Joseph Pease was a leading 18th century industrialist who lived in Darlington, in the county of Durham. Born on 22nd June 1799, he was the second son to parents Edward and Rachel Pease. Joseph was educated at Tatham Academy in Leeds and on completing his education went to work for his father, as a manufacturer of worsted cloth.

By 1829 Joseph had taken over the running of the family business and was a partner in Shildon Colliery, as well as having made significant investments in the expansion of the railway from Darlington to Middlesbrough, where he opened a branch line.  By 1830 he had bought enough local collieries to become one of the largest colliery owners in all of County Durham. His business interests extended to iron ore mining in 1852 and in 1954 opened the first iron works in Darlington changing the industrial profile of the town.

He was elected as the Member of Parliament for South Durham after the passing of the Reform Bill, becoming the first Quaker MP. He took up his seat in the House of Commons on 8th February 1833, eventually retiring from Parliament in 1841. During this time Joseph was well known, like many Quakers, for his strong beliefs and active voice on many human rights issues. He refused to take the MP’s Oath of Office and after a committee hearing was allowed to take an affirmation, rather than the Oath he objected to. He remained a campaigner for social and political reform throughout his political career.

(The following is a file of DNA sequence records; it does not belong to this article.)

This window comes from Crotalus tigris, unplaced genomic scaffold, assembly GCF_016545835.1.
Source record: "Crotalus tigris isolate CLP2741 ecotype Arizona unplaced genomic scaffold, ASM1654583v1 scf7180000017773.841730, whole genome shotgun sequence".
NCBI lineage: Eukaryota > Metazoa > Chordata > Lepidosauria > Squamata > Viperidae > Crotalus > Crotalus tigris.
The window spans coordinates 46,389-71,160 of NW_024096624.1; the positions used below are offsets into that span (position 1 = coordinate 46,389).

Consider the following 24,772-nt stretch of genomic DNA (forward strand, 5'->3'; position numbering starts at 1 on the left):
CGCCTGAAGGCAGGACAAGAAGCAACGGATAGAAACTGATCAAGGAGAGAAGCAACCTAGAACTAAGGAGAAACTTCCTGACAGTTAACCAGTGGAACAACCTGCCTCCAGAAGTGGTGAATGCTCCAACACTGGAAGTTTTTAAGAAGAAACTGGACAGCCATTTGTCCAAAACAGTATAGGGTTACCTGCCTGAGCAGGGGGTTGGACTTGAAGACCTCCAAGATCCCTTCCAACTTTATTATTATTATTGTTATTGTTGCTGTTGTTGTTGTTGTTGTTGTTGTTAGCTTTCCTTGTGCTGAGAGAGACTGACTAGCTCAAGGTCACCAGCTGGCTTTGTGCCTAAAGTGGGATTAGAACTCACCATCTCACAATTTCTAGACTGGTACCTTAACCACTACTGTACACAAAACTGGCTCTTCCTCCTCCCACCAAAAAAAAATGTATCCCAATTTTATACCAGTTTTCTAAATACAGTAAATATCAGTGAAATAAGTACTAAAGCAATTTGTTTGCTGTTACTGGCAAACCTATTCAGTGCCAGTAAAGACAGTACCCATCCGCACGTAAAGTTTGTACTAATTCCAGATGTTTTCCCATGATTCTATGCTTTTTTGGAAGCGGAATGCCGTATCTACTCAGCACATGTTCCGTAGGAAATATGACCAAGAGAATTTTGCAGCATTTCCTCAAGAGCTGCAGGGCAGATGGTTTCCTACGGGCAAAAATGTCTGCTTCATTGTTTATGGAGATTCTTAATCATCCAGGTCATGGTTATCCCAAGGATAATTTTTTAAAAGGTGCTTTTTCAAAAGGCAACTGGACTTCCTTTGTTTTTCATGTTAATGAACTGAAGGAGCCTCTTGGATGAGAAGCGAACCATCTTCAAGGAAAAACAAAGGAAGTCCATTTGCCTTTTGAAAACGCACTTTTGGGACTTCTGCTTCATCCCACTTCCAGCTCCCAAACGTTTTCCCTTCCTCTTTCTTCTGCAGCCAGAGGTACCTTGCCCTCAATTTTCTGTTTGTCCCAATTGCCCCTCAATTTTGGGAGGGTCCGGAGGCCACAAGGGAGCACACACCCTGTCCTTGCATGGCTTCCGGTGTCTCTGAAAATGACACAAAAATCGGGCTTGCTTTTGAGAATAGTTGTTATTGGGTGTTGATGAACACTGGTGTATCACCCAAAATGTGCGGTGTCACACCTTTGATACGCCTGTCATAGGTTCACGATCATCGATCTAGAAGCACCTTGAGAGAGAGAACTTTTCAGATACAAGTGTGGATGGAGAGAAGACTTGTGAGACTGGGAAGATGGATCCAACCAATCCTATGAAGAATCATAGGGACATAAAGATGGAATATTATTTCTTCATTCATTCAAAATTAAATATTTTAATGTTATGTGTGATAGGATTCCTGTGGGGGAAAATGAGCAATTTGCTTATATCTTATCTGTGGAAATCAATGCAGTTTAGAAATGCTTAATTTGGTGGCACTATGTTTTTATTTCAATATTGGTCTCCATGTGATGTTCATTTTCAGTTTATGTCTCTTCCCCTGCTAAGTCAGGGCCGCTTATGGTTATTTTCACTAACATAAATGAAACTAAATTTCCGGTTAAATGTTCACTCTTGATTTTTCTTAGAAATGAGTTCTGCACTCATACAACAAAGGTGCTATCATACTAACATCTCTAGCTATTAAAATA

Joseph married Emma Gurney on 20th March 1826, the daughter of Joseph Gurney, another successful Quaker. Together they had sixteen children; nine of whom survived, five sons and four daughters.

Their eldest son Joseph Whitwell Pease (1828-1903) became baronet 18th May 1882, and like his father, was also MP for South Durham (1865-1885). Their third son Arthur Pease (1837-1898) followed his older brother into politics and was MP for the Whitby constituency from 1880 to 1885, before representing Darlington from 1895. Edward Pease knew the importance of educating the public and donated £10.000, founding the public lending library that remains at Crown Street today in Darlington. His vision for this investment was to ensure that “people could have a lending library forever”.

One of Joseph’s daughters, Elizabeth Pease, refused to be left out of the politics of her day. She was one of the leading figures behind the Darlington Ladies Anti-Slavery Society, and became regarded as one of the most radical female reformers of the 19th Century.

Joseph died in his Darlington home “Southend” in 1872, succumbing to heart disease. He was laid to rest in the Quaker burial ground in Darlington on 10th February.

A statue of remembrance for Joseph Pease was unveiled in 1875 to mark the jubilee of the Stockton and Darlington Railway and stands in the High Row, in the town centre of Darlington.

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